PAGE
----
Densho Digital Archive
Manzanar National Historic Site Collection
Title: Victor Ikeda Interview
Narrator: Victor Ikeda
Interviewer: Richard Potashin
Location: Las Vegas, Nevada
Date: November 6, 2007
Densho ID: denshovh-ivictor-01-0040

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VI: Now, during the fall, just about everybody went out and harvested because the farmers didn't have any, any help. I remember the first year that we got there, I think it was 1942, in the fall, they were looking for people to pick the potatoes. So some friends, they were older, of course, and there were eight of us. We paired up in pairs, and we went out to pick potatoes. Where we went was a farmer had a whole pickup truck, so instead of having to come and pick us up in the relocation camp, he gave us the use of the pickup truck, so that the people can drive back and forth. Now, we had, I was with a group that had a couple of people that were through college, so they were older, so they drove the trucks and all that. We'd go out there and we'd pick the potatoes, and he had a good deal 'cause after he got through picking the potatoes he sent us back, so the camp will feed us. So only thing he gave us was, I think, sandwiches for lunch or something. Well, we were doing this for a while, and one day we came back, and as we got to the gate, all of a sudden here were all these soldiers with guns, machine guns, aimed at us. We came and they stopped us, they told us to get out with the guns pointed, lined us up, and they started searching us and the pickup truck. What had happened, we had no idea what was happening, except it sure didn't feel good when they lined you up and they're pointing guns at you. What we found out was the farmer's son had come home and decided that he wanted to, while we were picking potatoes, decided he wanted to go hunting or something, and he took the shotgun and he left the house. And so when the farmer came back and saw the shotgun missing, he thought that we had taken it and he had called the, the military police at Minidoka. [Laughs] So as we drove up, they not knowing whether we had the shotgun or not, they just lined us up. We missed our dinner, and after the farmer found out that his son came home with his shotgun, he apologized and the next time we went in, he bought us dinner. So that was quite an experience.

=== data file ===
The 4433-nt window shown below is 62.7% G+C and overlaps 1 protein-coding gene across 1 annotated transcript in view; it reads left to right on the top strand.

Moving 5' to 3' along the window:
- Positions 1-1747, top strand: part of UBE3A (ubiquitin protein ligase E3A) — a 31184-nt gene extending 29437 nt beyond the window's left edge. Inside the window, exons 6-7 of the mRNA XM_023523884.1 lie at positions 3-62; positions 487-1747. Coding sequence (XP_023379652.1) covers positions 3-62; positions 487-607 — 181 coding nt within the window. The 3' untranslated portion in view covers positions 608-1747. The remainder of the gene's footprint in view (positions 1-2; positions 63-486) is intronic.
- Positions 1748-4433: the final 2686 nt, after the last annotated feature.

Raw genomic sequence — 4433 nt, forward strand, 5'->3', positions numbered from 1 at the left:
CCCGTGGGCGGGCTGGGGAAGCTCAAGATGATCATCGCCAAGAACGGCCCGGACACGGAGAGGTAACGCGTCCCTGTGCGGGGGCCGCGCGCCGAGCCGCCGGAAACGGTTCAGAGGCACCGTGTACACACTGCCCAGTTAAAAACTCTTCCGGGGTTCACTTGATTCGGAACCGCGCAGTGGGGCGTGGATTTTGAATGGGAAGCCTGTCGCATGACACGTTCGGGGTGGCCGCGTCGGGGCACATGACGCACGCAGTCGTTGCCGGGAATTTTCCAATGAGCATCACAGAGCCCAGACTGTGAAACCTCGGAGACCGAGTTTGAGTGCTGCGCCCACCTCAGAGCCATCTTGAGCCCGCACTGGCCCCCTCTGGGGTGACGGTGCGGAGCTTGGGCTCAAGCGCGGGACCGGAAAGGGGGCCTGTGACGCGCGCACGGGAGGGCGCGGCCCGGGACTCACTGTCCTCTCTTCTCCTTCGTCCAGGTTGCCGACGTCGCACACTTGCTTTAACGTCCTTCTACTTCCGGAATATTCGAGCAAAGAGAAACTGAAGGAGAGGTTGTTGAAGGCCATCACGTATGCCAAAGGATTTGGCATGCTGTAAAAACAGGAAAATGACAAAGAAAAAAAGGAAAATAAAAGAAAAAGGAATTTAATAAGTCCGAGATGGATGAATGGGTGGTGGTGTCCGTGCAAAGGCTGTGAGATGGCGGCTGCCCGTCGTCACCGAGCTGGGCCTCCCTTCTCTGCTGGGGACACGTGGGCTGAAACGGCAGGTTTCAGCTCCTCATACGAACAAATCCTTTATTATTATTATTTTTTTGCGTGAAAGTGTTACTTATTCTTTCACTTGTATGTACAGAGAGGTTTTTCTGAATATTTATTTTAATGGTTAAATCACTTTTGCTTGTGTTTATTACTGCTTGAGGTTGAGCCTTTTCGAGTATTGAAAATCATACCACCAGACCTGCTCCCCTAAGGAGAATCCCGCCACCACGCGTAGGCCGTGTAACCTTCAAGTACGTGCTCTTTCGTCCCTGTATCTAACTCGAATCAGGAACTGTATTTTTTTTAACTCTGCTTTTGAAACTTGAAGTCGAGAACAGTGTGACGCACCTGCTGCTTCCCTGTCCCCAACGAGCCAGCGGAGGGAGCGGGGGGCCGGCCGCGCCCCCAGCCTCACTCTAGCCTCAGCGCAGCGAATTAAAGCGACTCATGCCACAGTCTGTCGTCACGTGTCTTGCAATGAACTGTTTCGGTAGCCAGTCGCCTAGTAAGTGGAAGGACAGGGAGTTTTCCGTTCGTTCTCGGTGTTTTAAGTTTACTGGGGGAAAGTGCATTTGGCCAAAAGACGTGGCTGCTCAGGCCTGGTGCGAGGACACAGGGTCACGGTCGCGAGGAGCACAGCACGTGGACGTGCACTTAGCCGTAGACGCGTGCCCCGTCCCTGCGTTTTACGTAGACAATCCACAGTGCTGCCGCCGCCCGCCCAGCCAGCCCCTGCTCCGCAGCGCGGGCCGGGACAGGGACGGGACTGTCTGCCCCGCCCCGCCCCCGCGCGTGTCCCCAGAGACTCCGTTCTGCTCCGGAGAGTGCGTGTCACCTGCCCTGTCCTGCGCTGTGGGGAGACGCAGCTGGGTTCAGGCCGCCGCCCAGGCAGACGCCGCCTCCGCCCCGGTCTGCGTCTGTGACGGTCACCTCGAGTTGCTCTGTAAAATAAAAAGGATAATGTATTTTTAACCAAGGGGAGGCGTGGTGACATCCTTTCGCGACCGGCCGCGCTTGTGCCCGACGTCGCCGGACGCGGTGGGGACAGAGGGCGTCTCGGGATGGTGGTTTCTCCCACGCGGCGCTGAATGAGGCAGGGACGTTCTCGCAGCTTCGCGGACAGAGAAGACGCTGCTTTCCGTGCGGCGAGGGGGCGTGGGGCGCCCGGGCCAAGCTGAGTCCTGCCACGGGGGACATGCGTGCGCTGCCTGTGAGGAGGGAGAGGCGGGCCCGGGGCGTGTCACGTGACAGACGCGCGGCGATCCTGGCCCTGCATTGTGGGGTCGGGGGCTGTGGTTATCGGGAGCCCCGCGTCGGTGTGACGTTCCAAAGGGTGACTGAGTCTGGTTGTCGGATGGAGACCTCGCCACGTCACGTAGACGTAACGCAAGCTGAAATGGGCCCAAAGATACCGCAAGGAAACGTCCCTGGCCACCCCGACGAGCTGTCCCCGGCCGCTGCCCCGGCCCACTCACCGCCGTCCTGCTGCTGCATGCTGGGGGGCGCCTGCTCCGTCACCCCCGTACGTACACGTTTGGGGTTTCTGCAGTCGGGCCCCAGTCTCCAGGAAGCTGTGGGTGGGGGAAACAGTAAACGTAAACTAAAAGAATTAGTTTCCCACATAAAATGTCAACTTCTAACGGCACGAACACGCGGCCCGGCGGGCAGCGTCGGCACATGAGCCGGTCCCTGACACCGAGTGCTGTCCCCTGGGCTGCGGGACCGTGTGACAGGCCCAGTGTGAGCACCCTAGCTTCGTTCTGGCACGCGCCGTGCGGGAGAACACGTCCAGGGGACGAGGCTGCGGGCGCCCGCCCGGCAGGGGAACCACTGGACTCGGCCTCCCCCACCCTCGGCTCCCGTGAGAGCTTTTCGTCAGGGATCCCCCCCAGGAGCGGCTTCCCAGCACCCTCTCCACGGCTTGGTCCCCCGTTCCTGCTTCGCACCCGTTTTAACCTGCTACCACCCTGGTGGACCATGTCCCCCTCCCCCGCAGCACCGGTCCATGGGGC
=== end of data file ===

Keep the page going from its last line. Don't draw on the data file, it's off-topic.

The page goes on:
RP: So you went out every day?

VI: We used to go every day, and we'd have the use of the trucks in the evening, and of course when you have trucks, you need gasoline. And the way you get gasoline, if you don't have a gas station, is from another truck. So some of the people used to have trucks, and one day we saw this truck on the side, parked on the road, and we thought, "Well, there's a good chance to get some gasoline." So we got in there and we had a tube, and we siphoned some gasoline. And we looked up, and here was this guy looking out the window, and he happened to be the chief of police, and that was his truck. [Laughs] He realized what we were doing and he realized the situation were in, and he just kind of looked and nodded. And we stopped and left, but that was the extent of it. He didn't do anything to us, realizing that it's bad, but under these circumstances, it's probably tolerable that we got a little gas.

RP: He's the chief of police of Twin Falls?

VI: No, no, in camp.

RP: Oh.

VI: See, so he had his own car.

RP: So you, after this trip in the fall, or this farm experience in the fall, the following year, did you also go out on farm furlough? Where did you go?

VI: Just that we went to Burley, Idaho, and we stayed at a farmhouse. This is the time that eventually that these younger girls were there, too, to pick, and we were the OTs going there. And this was quite an experience at Burley, Idaho, the next year, because we were, we were potato sackers. In other words, the truck will drive down the row where the potatoes were picked, and we'd have to grab it and throw it onto the flatbed so they can stack it. Trouble is, we being short, that we'd really have to take effort to do that using our knee, we'd kick it up there. Now, if you got a tall Caucasian, he'd just pick it up and throw it up there. So it was really a chore. We thought we were there to pick potatoes, not to throw potatoes on the truck. But we did a lot of that. Once you finished the season, you leave. But in the evenings it was a school, abandoned schoolhouse, so they had gyms and auditoriums. We'd make believe that we were bands and things like that, to spend the evenings, so the younger girls got a big kick out of... so they always remember us not as the bad OTs, but, "You took good care of us when we were there." [Laughs] But most of the people went out to the sugar beets or potatoes. Of course, I was still going to school, so I was restricted to how long I could stay out and come back.

RP: And did you, did you go out again after that?

VI: No, by that time I was ready to graduate, to leave the camp.

<End Segment 40> - Copyright © 2007 Manzanar National Historic Site and Densho. All Rights Reserved.